Harvard Faculty Sees Modest Salary Increase
The average Harvard faculty member’s salary increased by 0.4 percent this academic year—well below the average increase of 1.2 percent in college and university salaries across the nation, the lowest in the 50-year history of the report released by the American Association of University Professors earlier this week.
The Faculty of Arts and Sciences—Harvard University’s largest school—saw no change in salaries as a result of the Sept. 2008 decision to freeze all faculty and staff salaries, which comprised the largest portion of the school’s budget.
At the time, FAS faced a $220 million deficit after the University lost nearly 30 percent of its endowment within a period of four months.
In December of this academic year, FAS Dean Michael D. Smith said faculty and staff salaries will increase by two percent in the fiscal year ending 2011.
“I hope this decision provides some reassurance after a very difficult year,” Smith wrote in a letter announcing the end of the freeze.
In the fiscal year ending 2009, Harvard saw a much larger jump in salaries, increasing 4.7 percent from an average of $142,700 to an average of $149,400.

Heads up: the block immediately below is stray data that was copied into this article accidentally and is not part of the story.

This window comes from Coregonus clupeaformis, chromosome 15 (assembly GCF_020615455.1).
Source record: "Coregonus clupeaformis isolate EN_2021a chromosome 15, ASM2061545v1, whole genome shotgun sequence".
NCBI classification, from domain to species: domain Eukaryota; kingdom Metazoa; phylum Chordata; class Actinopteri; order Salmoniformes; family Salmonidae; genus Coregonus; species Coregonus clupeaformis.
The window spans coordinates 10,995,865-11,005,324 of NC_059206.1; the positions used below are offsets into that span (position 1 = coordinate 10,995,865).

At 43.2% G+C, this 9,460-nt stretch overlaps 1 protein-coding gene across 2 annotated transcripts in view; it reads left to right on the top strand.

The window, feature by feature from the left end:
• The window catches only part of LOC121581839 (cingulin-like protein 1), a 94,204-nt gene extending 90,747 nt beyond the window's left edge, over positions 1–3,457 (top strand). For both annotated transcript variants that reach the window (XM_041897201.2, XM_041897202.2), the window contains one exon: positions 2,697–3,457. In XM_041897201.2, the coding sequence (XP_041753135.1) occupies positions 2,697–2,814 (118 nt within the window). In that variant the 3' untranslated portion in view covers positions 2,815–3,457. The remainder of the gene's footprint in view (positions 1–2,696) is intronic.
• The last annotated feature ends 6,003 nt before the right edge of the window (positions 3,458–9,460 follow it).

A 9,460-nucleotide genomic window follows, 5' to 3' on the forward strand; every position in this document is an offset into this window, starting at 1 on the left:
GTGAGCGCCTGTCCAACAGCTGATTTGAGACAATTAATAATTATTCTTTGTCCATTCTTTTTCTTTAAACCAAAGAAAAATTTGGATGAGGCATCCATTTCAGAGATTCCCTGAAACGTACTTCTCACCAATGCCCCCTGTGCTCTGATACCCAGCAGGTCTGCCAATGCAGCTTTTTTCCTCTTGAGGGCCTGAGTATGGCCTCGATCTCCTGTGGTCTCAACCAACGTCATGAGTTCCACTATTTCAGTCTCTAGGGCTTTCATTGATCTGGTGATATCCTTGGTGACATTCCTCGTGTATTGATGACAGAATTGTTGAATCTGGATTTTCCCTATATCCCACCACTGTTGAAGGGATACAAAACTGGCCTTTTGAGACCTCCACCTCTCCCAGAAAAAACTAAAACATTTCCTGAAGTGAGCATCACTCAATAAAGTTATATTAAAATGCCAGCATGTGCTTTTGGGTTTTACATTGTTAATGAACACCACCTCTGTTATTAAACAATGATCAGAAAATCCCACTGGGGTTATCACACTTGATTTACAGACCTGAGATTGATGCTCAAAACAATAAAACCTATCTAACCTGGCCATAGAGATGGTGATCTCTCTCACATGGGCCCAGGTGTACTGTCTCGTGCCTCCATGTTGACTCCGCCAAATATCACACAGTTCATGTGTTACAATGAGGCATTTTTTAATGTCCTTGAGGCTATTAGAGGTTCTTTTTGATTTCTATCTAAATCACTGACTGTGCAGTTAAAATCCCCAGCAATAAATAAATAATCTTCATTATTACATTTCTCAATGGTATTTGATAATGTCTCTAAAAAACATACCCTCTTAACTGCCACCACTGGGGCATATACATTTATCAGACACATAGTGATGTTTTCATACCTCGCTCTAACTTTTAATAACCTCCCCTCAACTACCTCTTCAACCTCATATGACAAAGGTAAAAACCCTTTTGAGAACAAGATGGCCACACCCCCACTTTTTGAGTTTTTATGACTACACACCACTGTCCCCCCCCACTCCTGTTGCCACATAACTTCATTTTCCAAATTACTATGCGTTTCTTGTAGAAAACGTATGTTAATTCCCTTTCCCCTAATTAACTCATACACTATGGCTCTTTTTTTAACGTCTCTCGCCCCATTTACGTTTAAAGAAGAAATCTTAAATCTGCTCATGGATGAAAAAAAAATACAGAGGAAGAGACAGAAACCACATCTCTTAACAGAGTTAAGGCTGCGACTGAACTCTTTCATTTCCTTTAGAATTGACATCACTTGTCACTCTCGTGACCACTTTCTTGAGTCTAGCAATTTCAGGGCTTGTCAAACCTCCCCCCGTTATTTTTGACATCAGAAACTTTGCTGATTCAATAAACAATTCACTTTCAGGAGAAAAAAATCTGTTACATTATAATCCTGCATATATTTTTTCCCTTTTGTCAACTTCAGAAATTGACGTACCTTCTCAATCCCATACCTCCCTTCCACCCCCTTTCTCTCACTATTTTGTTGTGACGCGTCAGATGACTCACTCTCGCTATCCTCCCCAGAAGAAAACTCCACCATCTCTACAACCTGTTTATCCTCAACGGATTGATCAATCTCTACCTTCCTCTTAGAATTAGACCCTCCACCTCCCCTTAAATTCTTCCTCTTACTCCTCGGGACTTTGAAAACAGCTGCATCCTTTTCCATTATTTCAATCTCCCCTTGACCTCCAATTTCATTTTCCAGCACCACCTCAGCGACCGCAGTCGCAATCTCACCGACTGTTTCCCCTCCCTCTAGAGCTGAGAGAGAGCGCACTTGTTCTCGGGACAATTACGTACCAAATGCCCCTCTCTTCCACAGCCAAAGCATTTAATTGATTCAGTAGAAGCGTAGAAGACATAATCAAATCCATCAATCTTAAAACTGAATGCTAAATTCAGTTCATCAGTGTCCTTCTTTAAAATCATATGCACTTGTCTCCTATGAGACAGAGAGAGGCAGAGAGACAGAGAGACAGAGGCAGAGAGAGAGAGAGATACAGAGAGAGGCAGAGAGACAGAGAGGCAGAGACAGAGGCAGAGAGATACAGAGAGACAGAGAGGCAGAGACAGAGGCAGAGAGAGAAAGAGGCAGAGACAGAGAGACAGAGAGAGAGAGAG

This year’s average salary of $150,000 represents a range from an average of $104,400 for assistant professors to $191,200 for tenured professors.
Despite this year’s smaller increase, Harvard continues to have the highest average salary of universities nationwide, and Harvard’s peer institutions also reported small salary changes.
Yale, which in February announced a two percent cap on faculty and staff salary increases, saw a 0.84 percent decrease to an average salary of $129,400.
Surpassing the national mean, the average Princeton faculty member saw a two percent salary increase to $140,300.
FAS spokesperson Jeff Neal said FAS will “continue working to make Harvard a competitive employer.”
—Staff writer Noah S. Rayman can be reached at firstname.lastname@example.org.
—Staff writer Elyssa A.L. Spitzer can be reached at email@example.com.